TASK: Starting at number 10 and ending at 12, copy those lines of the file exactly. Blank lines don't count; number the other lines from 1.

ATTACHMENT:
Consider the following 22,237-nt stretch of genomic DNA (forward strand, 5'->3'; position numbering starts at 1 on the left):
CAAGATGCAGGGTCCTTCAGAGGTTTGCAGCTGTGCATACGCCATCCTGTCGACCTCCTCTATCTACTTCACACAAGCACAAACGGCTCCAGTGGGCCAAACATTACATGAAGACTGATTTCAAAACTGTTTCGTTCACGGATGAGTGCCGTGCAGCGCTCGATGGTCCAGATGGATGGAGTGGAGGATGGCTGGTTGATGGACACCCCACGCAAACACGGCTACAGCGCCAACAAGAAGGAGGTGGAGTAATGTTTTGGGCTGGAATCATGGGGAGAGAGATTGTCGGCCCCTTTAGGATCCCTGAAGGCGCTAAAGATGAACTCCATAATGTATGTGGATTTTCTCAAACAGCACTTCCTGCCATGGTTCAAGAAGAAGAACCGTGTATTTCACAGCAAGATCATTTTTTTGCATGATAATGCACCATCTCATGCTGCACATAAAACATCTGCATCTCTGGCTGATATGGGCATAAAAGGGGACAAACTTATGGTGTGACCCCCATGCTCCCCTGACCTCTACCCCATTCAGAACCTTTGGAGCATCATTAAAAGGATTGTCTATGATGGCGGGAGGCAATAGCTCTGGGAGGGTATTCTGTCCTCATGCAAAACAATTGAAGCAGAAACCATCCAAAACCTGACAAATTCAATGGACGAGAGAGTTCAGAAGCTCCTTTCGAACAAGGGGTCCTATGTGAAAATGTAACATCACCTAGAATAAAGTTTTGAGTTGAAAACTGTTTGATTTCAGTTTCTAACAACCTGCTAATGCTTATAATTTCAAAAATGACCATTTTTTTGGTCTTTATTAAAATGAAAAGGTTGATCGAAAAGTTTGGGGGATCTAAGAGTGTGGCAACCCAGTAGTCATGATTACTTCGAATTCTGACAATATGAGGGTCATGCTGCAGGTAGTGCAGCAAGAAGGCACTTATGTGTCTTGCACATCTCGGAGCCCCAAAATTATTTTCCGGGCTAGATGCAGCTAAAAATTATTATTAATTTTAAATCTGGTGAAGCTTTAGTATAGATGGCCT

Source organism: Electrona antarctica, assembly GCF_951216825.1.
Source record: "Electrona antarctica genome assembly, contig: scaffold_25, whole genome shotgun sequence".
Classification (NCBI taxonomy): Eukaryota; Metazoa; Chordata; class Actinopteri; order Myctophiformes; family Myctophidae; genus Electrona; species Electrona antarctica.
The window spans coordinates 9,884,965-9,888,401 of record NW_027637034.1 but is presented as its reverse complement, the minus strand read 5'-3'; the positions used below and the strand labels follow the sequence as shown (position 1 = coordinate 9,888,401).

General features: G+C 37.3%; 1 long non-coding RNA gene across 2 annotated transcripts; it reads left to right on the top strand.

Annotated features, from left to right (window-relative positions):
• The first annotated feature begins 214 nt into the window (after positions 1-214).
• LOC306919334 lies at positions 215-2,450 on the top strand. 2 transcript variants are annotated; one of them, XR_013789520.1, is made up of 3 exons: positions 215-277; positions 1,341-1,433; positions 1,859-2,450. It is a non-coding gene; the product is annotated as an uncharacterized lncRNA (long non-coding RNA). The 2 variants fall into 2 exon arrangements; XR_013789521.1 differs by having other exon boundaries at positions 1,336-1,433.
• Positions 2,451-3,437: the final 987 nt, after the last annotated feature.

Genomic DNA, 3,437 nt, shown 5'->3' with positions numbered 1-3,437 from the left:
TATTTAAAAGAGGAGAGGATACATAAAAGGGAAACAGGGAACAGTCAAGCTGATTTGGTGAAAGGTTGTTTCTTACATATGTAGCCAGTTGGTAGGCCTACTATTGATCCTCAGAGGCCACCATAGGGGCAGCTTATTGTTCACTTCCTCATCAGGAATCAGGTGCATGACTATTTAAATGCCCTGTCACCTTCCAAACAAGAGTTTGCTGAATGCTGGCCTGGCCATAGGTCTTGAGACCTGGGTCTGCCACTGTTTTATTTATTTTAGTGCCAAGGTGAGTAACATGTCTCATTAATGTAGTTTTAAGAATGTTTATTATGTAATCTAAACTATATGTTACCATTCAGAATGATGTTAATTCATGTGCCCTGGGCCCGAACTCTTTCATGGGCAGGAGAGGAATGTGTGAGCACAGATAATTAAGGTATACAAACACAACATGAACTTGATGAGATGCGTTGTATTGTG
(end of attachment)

• LOC306919334 lies at positions 215-2,450 on the top strand. 2 transcript variants are annotated; one of them, XR_013789520.1, is made up of 3 exons: positions 215-277; positions 1,341-1,433; positions 1,859-2,450. It is a non-coding gene; the product is annotated as an uncharacterized lncRNA (long non-coding RNA). The 2 variants fall into 2 exon arrangements; XR_013789521.1 differs by having other exon boundaries at positions 1,336-1,433.
• Positions 2,451-3,437: the final 987 nt, after the last annotated feature.

Genomic DNA, 3,437 nt, shown 5'->3' with positions numbered 1-3,437 from the left: